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Every morning I check the weather forecast—not only for the current day, but also for future days. Depending on the prediction, I might change my plans, my clothes, or both.
So for me, there’s no such thing as bad weather, just weather I didn’t get ready for. So I’ve learned, regardless of the forecast, to bring my own weather.
I originally adopted that attitude many years ago while living in Oregon. I found that if I waited for the clouds to depart and the sun to shine, then many things simply wouldn’t happen. So I learned to buy coats with hoods and to be flexible in my planning. As a result, I had many experiences that were fun, educational, or entertaining—perhaps especially so because they didn’t turn out as I originally expected.
Weather makes a suitable metaphor for the conditions of our lives. If I adopt “bring my own weather” as my overall approach to life, then things not going the way I might have wished becomes a signal to put aside my disappointment and accept that something better will happen instead—even if I can’t yet see the outcome. The Baha’i teachings ask us all to adopt that kind of contentment:
The source of all good is trust in God, submission unto His command, and contentment with His holy will and pleasure. …
I’m not sure that going to a museum rather than a picnic elevates me to the level of glory, but the point is to learn detachment from my own preconceived notions. By practicing on the little things like weather, then I will be better prepared when bigger things occur.
You can count on it—they will occur. Life always presents us with surprises, difficulties, opportunities to grow, and a chance to reflect on what has happened. Even if sometimes it seems that the storms of life will never pass, they do.
So how can I prepare for storms? In the physical world I can close windows, turn up the heat, put on suitable clothes, buy insurance, repair leaks, keep emergency supplies within easy reach, coordinate mutual assistance with neighbors, and take other such measures.
Within myself I can prepare by having faith in the greater good, meditating and praying, maintaining supportive relationships, and integrating inner strength gained through earlier events. Having gotten through difficulties in the past helps me to get through present ones. Recognizing the extent of my present capabilities gives me confidence to face the future. And having confidence in myself puts me in a better position to help others, just as sometimes I am the one who needs help.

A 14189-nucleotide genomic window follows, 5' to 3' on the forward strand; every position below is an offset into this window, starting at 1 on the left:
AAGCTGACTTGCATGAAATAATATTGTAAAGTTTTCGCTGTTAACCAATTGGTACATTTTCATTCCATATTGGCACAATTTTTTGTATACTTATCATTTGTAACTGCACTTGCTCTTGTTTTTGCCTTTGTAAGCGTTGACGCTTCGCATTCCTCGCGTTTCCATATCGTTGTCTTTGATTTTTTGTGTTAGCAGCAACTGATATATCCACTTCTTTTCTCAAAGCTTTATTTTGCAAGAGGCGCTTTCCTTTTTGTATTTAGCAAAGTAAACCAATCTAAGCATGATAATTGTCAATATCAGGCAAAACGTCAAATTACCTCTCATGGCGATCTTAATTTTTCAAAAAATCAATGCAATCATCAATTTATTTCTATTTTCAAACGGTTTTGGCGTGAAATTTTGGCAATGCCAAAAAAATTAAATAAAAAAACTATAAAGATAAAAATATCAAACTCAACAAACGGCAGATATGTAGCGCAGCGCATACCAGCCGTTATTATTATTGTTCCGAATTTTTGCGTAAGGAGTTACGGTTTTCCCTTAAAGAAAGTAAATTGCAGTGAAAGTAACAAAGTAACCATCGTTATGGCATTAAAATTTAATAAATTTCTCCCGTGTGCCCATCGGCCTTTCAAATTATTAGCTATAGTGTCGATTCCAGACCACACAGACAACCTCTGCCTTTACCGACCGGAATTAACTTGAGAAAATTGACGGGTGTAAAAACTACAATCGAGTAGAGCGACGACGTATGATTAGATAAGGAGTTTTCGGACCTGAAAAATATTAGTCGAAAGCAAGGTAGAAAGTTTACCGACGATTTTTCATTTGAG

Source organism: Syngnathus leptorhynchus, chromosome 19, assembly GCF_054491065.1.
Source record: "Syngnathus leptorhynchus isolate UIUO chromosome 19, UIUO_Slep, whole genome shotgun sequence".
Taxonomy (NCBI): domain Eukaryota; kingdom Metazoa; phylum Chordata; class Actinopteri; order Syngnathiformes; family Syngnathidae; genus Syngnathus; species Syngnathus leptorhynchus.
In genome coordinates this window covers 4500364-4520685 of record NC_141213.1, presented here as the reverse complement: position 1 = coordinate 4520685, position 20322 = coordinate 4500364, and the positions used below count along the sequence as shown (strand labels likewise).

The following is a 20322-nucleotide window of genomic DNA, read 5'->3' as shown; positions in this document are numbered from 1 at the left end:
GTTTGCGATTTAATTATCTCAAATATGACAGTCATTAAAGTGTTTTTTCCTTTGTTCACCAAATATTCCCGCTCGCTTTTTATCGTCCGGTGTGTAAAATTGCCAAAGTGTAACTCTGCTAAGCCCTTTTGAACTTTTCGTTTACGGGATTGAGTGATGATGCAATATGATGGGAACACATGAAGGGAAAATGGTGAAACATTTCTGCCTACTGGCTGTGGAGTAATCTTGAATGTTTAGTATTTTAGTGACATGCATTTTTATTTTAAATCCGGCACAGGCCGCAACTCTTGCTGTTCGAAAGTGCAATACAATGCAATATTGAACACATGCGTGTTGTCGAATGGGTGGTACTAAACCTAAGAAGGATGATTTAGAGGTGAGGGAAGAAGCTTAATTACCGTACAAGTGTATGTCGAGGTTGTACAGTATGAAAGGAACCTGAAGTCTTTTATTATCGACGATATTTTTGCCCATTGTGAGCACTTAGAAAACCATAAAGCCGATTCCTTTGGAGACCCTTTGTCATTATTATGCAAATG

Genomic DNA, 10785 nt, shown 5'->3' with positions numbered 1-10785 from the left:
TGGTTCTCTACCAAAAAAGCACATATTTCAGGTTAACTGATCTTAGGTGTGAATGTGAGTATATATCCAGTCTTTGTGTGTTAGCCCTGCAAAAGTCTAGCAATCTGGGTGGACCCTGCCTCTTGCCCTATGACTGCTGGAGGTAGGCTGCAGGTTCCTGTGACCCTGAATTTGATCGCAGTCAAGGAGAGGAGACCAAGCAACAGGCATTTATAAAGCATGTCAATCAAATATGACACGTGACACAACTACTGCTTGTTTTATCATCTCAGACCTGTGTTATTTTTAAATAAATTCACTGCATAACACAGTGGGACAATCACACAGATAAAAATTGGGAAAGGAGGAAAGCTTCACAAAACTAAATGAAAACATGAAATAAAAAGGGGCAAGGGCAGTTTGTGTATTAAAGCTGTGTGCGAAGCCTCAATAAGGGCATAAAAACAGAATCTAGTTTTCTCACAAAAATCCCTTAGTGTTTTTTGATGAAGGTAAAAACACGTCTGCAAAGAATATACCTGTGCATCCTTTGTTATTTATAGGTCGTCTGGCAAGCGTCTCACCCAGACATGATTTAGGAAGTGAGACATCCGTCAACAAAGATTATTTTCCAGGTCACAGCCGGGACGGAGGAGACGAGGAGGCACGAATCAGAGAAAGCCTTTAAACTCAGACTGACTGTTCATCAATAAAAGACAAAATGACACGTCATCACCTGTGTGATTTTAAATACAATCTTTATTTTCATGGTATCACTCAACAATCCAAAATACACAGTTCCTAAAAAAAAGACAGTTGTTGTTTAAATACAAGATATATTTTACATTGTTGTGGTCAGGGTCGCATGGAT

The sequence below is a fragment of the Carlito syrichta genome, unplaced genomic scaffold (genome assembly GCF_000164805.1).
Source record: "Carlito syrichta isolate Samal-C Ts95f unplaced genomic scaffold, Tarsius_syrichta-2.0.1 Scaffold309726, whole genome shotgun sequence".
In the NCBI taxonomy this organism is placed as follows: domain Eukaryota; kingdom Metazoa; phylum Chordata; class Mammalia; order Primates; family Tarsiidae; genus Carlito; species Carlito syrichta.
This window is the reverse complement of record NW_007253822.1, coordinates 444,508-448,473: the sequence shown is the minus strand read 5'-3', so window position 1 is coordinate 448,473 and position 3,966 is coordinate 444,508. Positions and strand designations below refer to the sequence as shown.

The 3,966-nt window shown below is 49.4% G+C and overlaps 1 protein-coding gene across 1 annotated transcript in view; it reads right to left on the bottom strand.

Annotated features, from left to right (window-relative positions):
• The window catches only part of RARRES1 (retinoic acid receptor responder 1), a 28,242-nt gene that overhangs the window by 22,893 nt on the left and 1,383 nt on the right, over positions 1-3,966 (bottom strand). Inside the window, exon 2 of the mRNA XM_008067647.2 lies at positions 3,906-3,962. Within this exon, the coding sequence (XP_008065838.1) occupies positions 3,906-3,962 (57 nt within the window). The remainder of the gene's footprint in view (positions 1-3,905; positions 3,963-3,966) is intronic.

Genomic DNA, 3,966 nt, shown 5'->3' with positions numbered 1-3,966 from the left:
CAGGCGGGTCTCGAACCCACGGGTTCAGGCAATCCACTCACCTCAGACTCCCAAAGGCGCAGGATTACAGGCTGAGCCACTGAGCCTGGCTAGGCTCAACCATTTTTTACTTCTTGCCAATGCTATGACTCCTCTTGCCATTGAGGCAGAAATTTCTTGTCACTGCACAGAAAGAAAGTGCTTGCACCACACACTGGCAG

I can also be thankful for the weather, good or bad. For that matter, I can quit using labels like “good” or “bad” and instead consider it “sunny” if I am ready for it. Even if that isn’t literally true, it is another day, another incident in life, and another learning experience.
As the Baha’i teachings so beautifully explain, mature wisdom allows us to have gratitude for every season:
… the requirements of winter are cold, snow, hail and rain—but the birds and animals who live for six months, enjoying a short span of life, not realizing the wisdom of winter, chide and make lament and are discontent, saying, “Why this awful frost? Why this hail and storm? Why not the balmy weather? Why not the eternal springtime? Why this injustice on the part of the creator? Why this suffering? What have we done to be meted out with this catastrophe?”
However, those souls who have lived many years and have acquired much experience and have weathered many severe winters realize that in order to enjoy the coming spring they must pass through the cold of winter. – Abdu’l-Baha, Divine Philosophy, p. 116.
Being grateful for every day is a sign of spiritual maturity. Thinking back to my years in Oregon, I had much to be thankful for. The landscape is green most of the year, both the ocean and mountains are nearby, people are friendly, the food is fresh, and the coffee is tasty. Life is good.
Spiritual maturity is shown through how we behave in sunshine as well as in storms. This can happen through such simple and daily acts as being happy and grateful, sharing prosperity, being kind to strangers, greeting everyone with a warm smile, and offering friendly words.
We may not know it at the time, but the stranger who receives our kindness, the person who sees our smile—that may be someone in the midst of their own private storm. Sharing our own sunshine might help them get through their day.